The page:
didn't know what to expect when the room didn't have a door. Clean white walls all around me, I counted them. Six. I could taste the sea. My arms ached and my stomach burned when I tried to sit up. About ten feet above me, the walls leaned toward each other, culminating in an open window that let in the late afternoon light and the roar of waves. I lay on the most comfortable mattress.
When I stretched my legs, they felt as if I'd been beaten. I lifted the white down blanket to see the source of my pain. Black bruises, with green and blue tinges, ran along my thighs. Next to me, on a very simple, yet classy marble table, rested a gleaming crystal glass of water and two aspirin on a silver tray. I drank half and swallowed the pills.
Resting my head back on the luxurious pillow, I watched the sky above get dimmer; the clouds moved quickly by as they became darker. A drop of water hit my forehead, then another, and another. Rain. My bed lay underneath the open window. I wasn't tall enough to reach it, nor strong enough to move the bed. Even if I could, where would I move it? A dry spot along the floor's edge turned out to be enough of a width for me to lay and keep dry. I dragged the down blanket and pillows with me. The pain from my wounds kept me in a state of delirium.
In the morning, the sound of seagulls woke me. They strutted on the edge of my window. Lines of clouds, like strands of floating hair, traveled high above, slowly. Thirst. My glass of water was now a little over half full, due to rainwater. I drank and left a few swallows. I wished for more aspirin. I yelled. No one answered. Pounding on the white concrete walls proved to be futile. I flipped over the soggy mattress and collapsed in a sweat.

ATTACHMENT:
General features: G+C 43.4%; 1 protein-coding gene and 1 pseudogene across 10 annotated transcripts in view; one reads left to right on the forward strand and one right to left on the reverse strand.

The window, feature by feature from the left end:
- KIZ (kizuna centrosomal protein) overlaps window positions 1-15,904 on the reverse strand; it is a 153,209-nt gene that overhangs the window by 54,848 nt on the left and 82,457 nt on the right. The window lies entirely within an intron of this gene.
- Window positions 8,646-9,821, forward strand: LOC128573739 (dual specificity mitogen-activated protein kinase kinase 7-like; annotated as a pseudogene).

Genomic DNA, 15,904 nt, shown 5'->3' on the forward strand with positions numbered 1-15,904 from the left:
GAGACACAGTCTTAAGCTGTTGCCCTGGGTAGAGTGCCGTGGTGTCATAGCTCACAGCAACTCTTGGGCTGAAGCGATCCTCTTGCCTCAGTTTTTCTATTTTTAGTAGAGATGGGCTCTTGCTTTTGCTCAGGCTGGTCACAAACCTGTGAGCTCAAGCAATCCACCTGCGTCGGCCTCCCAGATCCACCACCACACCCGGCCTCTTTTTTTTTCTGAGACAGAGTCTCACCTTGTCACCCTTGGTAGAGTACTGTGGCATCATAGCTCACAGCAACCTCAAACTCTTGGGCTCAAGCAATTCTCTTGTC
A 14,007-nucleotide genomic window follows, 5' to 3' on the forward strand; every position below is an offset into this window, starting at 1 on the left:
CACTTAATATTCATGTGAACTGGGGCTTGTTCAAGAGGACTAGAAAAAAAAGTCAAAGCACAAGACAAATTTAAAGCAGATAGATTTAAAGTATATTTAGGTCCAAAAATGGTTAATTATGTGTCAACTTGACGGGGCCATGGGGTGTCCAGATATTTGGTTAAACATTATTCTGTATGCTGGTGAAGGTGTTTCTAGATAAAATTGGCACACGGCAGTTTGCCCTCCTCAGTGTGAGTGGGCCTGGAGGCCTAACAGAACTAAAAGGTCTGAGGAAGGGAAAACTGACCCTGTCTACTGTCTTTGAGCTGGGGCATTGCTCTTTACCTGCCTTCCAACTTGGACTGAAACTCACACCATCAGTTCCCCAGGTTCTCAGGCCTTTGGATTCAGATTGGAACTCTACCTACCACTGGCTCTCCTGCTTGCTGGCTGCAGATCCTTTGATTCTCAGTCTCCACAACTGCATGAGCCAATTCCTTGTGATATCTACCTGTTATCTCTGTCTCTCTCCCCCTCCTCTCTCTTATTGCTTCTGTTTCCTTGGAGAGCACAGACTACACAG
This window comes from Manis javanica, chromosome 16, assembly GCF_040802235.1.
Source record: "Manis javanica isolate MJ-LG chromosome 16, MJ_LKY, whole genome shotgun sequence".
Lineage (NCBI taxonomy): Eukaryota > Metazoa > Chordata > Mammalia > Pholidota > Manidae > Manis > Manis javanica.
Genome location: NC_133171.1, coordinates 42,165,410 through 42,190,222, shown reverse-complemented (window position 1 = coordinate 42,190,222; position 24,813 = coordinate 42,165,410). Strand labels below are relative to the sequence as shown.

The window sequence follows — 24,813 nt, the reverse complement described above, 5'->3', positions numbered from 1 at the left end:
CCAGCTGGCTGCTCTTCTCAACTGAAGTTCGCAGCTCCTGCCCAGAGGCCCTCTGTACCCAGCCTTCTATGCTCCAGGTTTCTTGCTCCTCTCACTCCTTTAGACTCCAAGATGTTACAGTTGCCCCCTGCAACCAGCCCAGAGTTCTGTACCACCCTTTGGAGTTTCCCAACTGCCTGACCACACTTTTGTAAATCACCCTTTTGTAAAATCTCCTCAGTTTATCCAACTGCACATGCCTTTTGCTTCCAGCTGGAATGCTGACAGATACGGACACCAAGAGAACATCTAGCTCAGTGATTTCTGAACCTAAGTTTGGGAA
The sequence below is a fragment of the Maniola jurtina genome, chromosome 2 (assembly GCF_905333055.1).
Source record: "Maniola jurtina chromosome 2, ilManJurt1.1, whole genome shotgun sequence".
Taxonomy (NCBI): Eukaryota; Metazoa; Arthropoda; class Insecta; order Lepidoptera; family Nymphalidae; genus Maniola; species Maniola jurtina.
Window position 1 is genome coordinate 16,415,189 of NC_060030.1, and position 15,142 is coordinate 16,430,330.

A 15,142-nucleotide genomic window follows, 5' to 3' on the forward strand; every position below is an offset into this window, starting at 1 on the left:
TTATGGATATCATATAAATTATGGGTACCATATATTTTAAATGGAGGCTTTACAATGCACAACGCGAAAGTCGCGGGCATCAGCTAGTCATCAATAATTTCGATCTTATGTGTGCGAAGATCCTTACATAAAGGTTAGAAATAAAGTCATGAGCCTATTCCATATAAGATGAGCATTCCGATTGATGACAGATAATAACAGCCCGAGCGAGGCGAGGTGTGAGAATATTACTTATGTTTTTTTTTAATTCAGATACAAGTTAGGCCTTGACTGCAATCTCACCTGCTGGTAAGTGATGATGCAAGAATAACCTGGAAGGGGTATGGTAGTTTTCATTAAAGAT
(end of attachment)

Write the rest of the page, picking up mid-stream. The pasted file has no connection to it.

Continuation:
Lying in a state of despair, the weakness of fever held me down. I saw creamy lemon sauce poured over baked salmon. A serving girl offered it to me on a cedar platter with orange slices. Laying low around her belly, an intricate gold chain glinted. Leaning across my bed, I asked her when I could leave. She responded with a gorgeous smile, "You are in purgatory. You must be patient." I fluffed my pillows and readied myself to eat. I looked up to take my plate and she handed over the bones of a fish and an orange rind. "This is how it works here." She turned and left.
I sucked on the bones and, with closed eyes, smelled the orange rind. I could wait. If she came back and visited me again while waiting, I could tolerate this. I could do it. An oval white dropping of a seagull landed on my right hand. Now that, I didn't care for.
Stefanie Freele's most recent writing credits include stories in South Dakota Review, Watershed Literary Magazine, and Stolen Island Review. Upcoming publications include Westview and Talking River. She lives in Northern California.
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story copyright by author 2005 all rights reserved